Governors of independent schools today have many roles to play. The board’s most important role, although one that will hopefully only be called upon infrequently, is to hire the Head. On an ongoing basis, boards of governors need expertise in areas such as Health & Safety and Finance & Audit, and these are usually handled by the relevant committees. An effective board should also have a permanent Nominating Committee to monitor the skillsets of current board members, to identify areas where skills are needed, and then to find, through whatever networks are available, individuals who are willing and able to fill those roles.
One area that will become increasingly important in the future is Development. Governors are, by definition, those members of the wider community who are closest to the school. They are, in every sense of the word, brand ambassadors for the school, and the example they set is critical. As part of its search process, the Nominating Committee will clearly communicate to potential board members the responsibilities of membership. At the same time, the Committee should be explicit in outlining and setting expectations of members. According to the 2016 Schools’ Alumni Relations and Fundraising Benchmarking Survey conducted by Graham-Pelton, only about 58% of board members support their school financially. One of the hallmarks of an effective board is that all members make an annual contribution to the school. While the actual amount will vary from member to member depending on individual circumstances, the gift should be meaningful. It is also reasonable to expect that members will make the school one of their top philanthropic priorities as long as they are on the board. Why is this important? Because if a school is trying to raise money from the outside community, it is reasonable for a potential donor to ask: “Do you have support for this effort from all of your governors”? After all, if those closest to the school do not support it, why should someone else?
A second area of inquiry for the Nominating Committee is whether potential governors are willing to become involved in some aspect of fundraising. As outlined in Leveraging the Development Office, governors can be particularly effective fundraisers. A frank discussion of expectations in this area should be part of the recruitment process so that new governors have a clear sense not only of what is expected financially, but also what they are expected to do to assist the Development Office in achieving its goals. A governor who is not comfortable asking for money can still contribute significantly to the cultivation and stewardship of donors. On the other hand, a governor who is willing to be part of the “ask” can be a very powerful addition to the team. Imagine the following scenario. The Head and the governor are meeting with a potential donor who has been identified as having both substantial capacity and a strong affinity for the school. The Head talks passionately about all the great things that are happening at the school and the vision the Head has for the future. At that point, the governor joins in with, “I am really excited about what the Head has just described. Will you join me [and all the other board members] in supporting this important work with a gift of X?”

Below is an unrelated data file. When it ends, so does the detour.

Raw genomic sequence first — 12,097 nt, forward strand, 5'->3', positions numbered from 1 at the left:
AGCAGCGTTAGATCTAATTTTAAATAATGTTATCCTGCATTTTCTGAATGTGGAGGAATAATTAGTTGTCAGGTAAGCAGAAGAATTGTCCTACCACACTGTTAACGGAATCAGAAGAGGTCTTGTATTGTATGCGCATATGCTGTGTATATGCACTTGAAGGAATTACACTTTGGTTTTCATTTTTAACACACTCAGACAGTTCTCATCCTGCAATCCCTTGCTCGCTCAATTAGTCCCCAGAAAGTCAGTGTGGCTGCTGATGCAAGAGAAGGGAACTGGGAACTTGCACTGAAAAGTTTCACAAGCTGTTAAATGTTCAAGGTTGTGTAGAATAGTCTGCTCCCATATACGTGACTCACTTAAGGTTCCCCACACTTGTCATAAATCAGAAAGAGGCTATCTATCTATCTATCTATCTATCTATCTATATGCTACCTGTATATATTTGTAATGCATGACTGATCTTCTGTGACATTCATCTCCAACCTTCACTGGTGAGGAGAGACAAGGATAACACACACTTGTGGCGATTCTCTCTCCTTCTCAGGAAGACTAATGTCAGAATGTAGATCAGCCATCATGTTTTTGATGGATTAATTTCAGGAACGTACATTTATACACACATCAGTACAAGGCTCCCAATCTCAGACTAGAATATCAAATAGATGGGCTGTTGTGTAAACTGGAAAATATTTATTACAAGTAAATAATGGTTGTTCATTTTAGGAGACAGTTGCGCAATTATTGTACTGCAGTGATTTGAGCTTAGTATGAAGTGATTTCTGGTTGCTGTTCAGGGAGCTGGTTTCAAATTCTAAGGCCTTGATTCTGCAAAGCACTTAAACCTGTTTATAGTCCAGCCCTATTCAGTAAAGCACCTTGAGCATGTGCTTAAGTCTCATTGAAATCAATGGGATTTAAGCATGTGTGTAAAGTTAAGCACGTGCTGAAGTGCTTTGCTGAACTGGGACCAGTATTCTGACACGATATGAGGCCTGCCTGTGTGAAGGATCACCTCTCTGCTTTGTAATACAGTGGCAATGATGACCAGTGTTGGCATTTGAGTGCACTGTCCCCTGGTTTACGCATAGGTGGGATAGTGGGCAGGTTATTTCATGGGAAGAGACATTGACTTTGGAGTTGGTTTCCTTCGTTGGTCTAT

Two things should be noted here. First, the Head did not make the ask. Some Heads may not be comfortable with that step, but all Heads should be able to speak with passion and conviction about what the proposed project will achieve. Second, the governor is asking the donor to “join” the effort. The donor is not being asked to do something alone. Others are already committed, which makes the likelihood of a successful outcome substantially higher.
When they joined the board, current board members may not have had any discussions about expectations with whomever recruited them, and thus may feel uncomfortable that the rules have been changed. However, if a board wants to be truly effective, new board members should not be under any such illusions. Successful fundraising takes time, patience, and effort from many players. Board chairs should not worry that this kind of change does not happen overnight. Given time, effective leadership by board members can have a significant impact on fundraising success.
Charles Platt is a member of Graham-Pelton’s Senior Counsel, partnering with the firm’s clients in the UK and Europe to provide strategic fundraising advice and support to School leaders. Contact him by email or by calling +44 (0) 207 060 2622.